Allen Mendenhall

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Allen Mendenhall is a writer, attorney, managing editor of Southern Literary Review, and adjunct professor.  Views expressed on this website and in his writings are his own and do not reflect those of his current or past employers unless otherwise indicated. Visit his website at AllenMendenhall.com.

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Make America Mobile Again

 

The Way Back: Restoring the Promise of America By F.H. Buckley (Encounter Books, 384 pages, $27.99) This election season has proven that, regardless of who becomes the Democratic or Republic nominee for president, the American political landscape has been reshaped. Candidates expected to have a smooth path to their party’s nomination have met, instead, a […]

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Make America Mobile Again

 

The Way Back: Restoring the Promise of America By F.H. Buckley (Encounter Books, 384 pages, $27.99) This election season has proven that, regardless of who becomes the Democratic or Republic nominee for president, the American political landscape has been reshaped. Candidates expected to have a smooth path to their party’s nomination have met, instead, a […]

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An Issue of Supreme Importance for 2016

 

The time has come for politicians to announce their candidacy for president. In the following weeks we can expect more names to be tossed into the hat of presidential hopefuls. Already Senator Ted Cruz and Senator Rand Paul have proclaimed their desire to lead our country. Hillary Clinton made her candidacy official Sunday, and Senator […]

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Sympathy for Oliver Wendell Holmes

 

Overruled: The Long War for Control of the U.S. Supreme CourtBy Damon Root(Palgrave Macmillan, 288 pages, $28) The sounds coming from the echo chamber suggest that Damon Root’s new book Overruled: The Long War for Control of the U.S. Supreme Court has been an uncheckered success. On the book’s cover Randy Barnett declares it a riveting […]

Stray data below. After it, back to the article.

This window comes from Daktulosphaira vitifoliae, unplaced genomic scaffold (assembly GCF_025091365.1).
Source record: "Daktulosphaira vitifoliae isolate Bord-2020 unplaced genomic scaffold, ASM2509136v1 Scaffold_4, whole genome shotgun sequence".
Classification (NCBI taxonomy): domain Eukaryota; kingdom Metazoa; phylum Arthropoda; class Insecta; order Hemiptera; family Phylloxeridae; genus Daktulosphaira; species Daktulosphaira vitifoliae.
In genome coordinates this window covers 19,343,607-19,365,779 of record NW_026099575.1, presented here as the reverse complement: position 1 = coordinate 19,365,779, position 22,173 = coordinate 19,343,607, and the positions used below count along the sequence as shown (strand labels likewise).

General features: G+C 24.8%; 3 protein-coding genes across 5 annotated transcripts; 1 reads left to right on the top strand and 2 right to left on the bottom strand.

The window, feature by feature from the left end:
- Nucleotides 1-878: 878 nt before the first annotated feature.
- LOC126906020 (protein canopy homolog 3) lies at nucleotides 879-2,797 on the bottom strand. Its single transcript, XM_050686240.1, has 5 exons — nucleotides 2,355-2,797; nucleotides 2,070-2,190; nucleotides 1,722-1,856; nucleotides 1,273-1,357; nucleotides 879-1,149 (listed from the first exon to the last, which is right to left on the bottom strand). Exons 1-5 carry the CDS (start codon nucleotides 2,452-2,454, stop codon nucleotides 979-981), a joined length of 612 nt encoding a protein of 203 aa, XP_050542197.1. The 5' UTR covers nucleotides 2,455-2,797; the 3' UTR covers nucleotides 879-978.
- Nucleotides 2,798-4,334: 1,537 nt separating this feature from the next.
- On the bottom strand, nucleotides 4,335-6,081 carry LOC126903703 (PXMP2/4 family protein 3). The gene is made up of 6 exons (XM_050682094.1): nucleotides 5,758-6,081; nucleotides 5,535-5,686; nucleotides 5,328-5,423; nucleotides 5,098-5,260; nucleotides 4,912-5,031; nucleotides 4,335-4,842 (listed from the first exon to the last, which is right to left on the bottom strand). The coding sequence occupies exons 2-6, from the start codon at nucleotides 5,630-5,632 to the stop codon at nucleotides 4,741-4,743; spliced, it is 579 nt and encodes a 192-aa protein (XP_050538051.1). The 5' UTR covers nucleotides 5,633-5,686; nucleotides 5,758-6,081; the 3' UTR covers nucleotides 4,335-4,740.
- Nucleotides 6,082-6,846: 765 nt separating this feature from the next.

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Call a Constitutional Convention, Already!

 

We’ve talked endlessly about using a Constitutional convention to wrest the reins of government from entrenched interests and put them back in the hands of the people. Enough talk: It’s time to put the theory into action. To recap, the Constitution may be amended in two ways: by a two-thirds vote of Congress, or by […]

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The Politics of Paternalism

 

The Supreme Court opinion everyone is buzzing about — Monday’s decision in Fisher v. University of Texas at Austin, a case involving that school’s affirmative action program — will not be monumental in our canons of jurisprudence. The petitioner, Abigail Noel Fisher, a young white woman, applied to the university in 2008 and was denied admission. She […]

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To Educate in the Permanent Things

 

In his State of the Union address last month, President Obama proposed changes to preschool, high school, and college education, respectively. His proposals generated praise and condemnation from the predictable cheerleaders and naysayers. Some celebrated his efforts to expand early childhood education; others suggested that he should have focused more on the student loan crisis; […]

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The Law Is Above the Lawyers

 

Reading Law: The Interpretation of Legal Texts By Antonin Scalia and Bryan A. Garner (Thomson West, 608 pages, $50) Do not let its girth fool you: Reading Law by U.S. Supreme Court Justice Antonin Scalia and legal writing guru Bryan A. Garner is an accessible and straightforward clarification of originalism and textualism.* A guide for the […]

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